1990: The Year the Courts Discovered Climate Change
Cases were few, but one judge was years ahead of her time.
In an earlier post, I tried to figure out when the legal academy first discovered climate changes. As it turns out, it was almost a decade later when the federal courts took notice. Those first climate change cases shed light on how new issues get litigated and how courts respond to new science.
My research method was simple. I did a Westlaw search for all cases that used the terms “global climate change,” “global warming,” “greenhouse effect,” or “greenhouse gas.” Apart from a couple of earlier cases using the terms in irrelevant contexts — such as discussing actual greenhouses — the first reported opinions were issued in 1990. There were four of these early cases, and each of them sheds interesting light on how courts initially approached the issue.
There were two cases where climate change was a central issue:
City of Los Angeles v. Nat’l Highway Traffic Safety Admin., 912 F.2d 478 (D.C. Cir. 1990). This was a broad challenge by a group of plaintiffs to the government’s refusal to prepare an environmental impact statement for a rollback of fuel efficiency standards. The Natural Resource Defense Council (NRDC) specifically raised the issue of climate change. Interestingly, this issue produced a three-way split among the judges. The majority opinion on most issues was written by Judge Douglas Ginsberg, a libertarian. Ginsberg argued that the NRDC lacked standing because it failed to show that a small change in the fuel efficiency standards “would produce any marginal effect on the probability, the severity, or the imminence of global warming.”
Speaking for herself and dissenting Judge Wald, future Supreme Court Justice Ruth Bader Ginsburg held that the NRDC did have standing.
In dissent, Judge Patricia Wald agreed with Ginsburg about standing Wald described the evidence about global warming in some detail, According to Wald, “no one, including NHTSA, appears to dispute the serious and imminent threat to our environment posed by a continuation of global warming.” Her analysis prefigures the standing holding in Justice Stevens’s landmark opinion for the Court in Massachusetts v. EPA. Wald also concluded that the government had failed to provide a rational justification for considering the impact on climate change insignificant.
Concurring Judge (and future Justice) Ruth Bader Ginsburg split the difference. She agreed with Wald that NRDC had standing. But she “called the close question” of the validity of the agency’s decision in favor of the agency, She concluded that the agency had not abused its discretion in considering that the impact of the rollback on global warming was not significant enough to warrant an environmental impact statement.
Given that two of the three judges in the case ruled in favor standing, you would have expected this case to figure heavily in the arguments about standing in Massachusetts v. EPA. There were only a couple of brief mentions of the Los Angeles case in the briefs, however, probably because in the meantime the D.C. Circuit had taken a less favorable approach to standing in another case.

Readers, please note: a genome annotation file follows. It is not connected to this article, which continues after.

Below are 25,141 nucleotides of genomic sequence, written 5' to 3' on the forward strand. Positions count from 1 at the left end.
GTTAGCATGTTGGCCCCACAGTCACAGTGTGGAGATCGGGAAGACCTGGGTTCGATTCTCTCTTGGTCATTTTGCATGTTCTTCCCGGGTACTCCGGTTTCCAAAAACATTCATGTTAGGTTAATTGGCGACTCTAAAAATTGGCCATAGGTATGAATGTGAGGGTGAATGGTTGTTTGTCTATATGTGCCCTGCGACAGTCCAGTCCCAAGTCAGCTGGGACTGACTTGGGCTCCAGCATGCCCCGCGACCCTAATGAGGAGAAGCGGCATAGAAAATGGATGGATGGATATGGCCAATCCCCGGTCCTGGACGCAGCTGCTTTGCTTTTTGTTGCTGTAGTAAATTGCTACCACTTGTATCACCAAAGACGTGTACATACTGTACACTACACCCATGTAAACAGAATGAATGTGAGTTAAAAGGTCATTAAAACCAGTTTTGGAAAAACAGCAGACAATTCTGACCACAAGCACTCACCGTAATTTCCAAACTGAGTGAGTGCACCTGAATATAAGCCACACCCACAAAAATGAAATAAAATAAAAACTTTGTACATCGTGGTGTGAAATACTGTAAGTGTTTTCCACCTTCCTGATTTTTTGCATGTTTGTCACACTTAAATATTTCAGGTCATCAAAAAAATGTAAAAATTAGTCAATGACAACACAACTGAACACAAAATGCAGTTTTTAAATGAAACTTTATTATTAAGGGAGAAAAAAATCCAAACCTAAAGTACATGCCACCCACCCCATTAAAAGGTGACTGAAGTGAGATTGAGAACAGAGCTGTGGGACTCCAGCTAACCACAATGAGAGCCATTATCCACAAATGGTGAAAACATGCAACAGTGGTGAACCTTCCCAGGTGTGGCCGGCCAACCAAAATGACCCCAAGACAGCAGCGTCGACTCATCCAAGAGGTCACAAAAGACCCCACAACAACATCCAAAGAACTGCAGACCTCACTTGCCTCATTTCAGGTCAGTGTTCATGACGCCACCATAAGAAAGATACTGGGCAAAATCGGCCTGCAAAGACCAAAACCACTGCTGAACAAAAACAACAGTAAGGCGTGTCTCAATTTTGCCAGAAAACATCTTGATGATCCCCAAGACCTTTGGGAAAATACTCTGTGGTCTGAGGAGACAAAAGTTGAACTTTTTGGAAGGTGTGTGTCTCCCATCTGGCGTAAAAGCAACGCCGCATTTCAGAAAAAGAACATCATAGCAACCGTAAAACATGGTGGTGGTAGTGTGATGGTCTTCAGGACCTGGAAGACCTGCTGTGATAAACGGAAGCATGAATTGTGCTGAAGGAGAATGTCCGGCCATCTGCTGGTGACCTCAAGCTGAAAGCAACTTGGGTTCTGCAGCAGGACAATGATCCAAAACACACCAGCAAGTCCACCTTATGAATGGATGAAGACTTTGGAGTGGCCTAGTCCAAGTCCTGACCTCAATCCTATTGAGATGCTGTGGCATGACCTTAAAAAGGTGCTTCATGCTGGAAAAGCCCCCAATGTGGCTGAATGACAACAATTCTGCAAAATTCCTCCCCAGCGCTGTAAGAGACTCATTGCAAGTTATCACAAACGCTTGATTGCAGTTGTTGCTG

Found. on Econ. Trends v. Watkins, 731 F. Supp. 530, 530 (D.D.C. 1990). This case also involved standing. The Foundation on Economic Trends is a vehicle used by Jeremy Rivkin to promote his views. The Foundation sued James Watkins, who was then Secretary of Energy, demanding environmental impact statements for any actions that contribute to the greenhouse effect. In particular, the Foundation challenged the Department’s Coal Management Program. The District Judge rejected the government’s claim that the case was not ripe for litigation and that the Foundation lacked standing. In another ruling two years later, however, the same judge reconsidered the standing issue on a fuller record and denied standing based on an intervening ruling by the DC Circuit.
There were also two cases where climate change was mentioned but wasn’t a focal point. The first was Rhode Island Cogeneration Assocs. v. City of E. Providence, 728 F. Supp. 828, 829 (D.R.I. 1990). The City of East Providence attempted to block the construction of a coal-fired cogeneration facility (one generating power as well as serving an industrial function). Climate change is mentioned only a footnote. The court ruled that the local ordinance banning coal was preempted by state laws governing air pollution. Though climate change was not a focus of the case, the issue of state preemption of local efforts continues to be a life issue in states with Republican governments and Democratic cities.
The second of those cases was Gladfelter v. Fairleigh Dickinson Univ., 25 V.I. 91, 94 (Terr. V.I. Sept. 12, 1990), which involved the termination of a tropical lab by Dickinson University. The decision was issued by the Territorial Court of the Virgin Islands, Division of St. Croix,at Kingshill. One of the arguments for an injunction against closing the lab was that the Plaintiffs claim that if FDU is allowed to shut down the WIL facility they closing the lab would leave the plaintiffs “unable to complete their research projects and as a result scientific studies which will provide significant information to the global research concerns of global climate change and biodiversity, will be irreparably damaged by being discontinued.” Judge Cabret ruled in favor of the plaintiffs. Sadly, the lab was apparently damaged by Hurricane Hugo just days after the court’s ruling and was never reopened.
The Los Angeles case was clearly the most important of these cases. It’s puzzling that the majority vote in favor of climate standing never got much attention. The other striking thing about the case is how much Judge Wald was ahead of her time, both in recognizing the seriousness of the issue and in her analysis of the legal issues. That’s a contribution that seems to have been largely forgotten but deserves recognition today.